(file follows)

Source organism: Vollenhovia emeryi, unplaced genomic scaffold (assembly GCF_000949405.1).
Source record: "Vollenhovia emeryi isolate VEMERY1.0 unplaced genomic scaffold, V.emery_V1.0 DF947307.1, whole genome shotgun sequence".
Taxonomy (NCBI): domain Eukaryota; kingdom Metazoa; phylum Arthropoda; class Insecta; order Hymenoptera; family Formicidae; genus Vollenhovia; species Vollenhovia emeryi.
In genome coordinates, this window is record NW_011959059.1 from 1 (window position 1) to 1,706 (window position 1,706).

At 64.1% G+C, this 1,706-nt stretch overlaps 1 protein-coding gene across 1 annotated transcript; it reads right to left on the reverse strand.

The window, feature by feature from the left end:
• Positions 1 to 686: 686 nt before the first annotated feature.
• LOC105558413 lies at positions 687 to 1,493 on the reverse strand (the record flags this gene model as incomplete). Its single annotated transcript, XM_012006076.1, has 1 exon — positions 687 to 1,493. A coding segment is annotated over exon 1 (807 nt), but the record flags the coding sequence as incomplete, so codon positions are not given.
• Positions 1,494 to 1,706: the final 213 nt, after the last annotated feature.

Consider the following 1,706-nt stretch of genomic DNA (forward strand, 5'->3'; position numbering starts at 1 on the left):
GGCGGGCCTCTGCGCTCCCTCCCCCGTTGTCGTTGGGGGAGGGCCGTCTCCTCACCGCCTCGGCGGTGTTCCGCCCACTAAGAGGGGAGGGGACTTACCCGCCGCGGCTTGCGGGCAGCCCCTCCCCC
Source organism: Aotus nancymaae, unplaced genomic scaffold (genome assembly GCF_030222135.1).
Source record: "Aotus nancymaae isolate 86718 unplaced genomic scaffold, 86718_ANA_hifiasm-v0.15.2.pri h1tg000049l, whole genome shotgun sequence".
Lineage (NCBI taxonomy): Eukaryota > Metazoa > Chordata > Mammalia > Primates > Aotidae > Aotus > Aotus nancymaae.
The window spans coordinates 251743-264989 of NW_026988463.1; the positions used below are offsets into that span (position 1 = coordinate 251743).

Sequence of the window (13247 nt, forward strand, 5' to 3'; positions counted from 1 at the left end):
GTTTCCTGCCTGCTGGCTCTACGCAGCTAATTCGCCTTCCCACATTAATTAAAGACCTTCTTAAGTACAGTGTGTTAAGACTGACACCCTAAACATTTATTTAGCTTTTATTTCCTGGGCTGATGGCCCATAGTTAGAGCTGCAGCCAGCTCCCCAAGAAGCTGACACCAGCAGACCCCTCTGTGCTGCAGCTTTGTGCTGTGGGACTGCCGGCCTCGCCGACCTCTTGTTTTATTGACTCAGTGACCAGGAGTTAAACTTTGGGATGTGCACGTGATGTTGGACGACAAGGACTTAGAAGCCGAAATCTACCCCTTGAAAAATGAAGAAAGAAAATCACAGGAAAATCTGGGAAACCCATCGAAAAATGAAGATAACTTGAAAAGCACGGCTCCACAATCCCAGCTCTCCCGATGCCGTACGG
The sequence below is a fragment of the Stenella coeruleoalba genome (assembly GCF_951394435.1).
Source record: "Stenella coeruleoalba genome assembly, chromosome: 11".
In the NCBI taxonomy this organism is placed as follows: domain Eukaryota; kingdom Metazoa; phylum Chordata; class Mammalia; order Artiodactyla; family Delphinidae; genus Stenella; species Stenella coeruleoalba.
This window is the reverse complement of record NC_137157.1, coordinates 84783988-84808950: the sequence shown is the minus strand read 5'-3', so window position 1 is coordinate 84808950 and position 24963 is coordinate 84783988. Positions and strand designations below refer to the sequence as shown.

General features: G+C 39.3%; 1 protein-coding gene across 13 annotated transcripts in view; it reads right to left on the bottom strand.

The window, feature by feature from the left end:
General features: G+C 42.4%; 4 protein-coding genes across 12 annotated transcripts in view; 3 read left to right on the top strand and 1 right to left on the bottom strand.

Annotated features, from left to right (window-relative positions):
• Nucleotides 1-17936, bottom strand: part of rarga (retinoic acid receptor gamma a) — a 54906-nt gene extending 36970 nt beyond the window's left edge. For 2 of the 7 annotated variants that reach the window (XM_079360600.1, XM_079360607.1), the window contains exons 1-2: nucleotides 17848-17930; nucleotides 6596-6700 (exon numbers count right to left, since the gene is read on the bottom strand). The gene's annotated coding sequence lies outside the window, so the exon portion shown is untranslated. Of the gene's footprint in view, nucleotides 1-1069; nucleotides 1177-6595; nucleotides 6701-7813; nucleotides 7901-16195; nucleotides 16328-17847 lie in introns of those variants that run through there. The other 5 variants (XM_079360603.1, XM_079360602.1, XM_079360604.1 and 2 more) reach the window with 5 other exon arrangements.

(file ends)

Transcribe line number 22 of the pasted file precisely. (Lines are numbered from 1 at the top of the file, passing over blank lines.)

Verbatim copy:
General features: G+C 39.3%; 1 protein-coding gene across 13 annotated transcripts in view; it reads right to left on the bottom strand.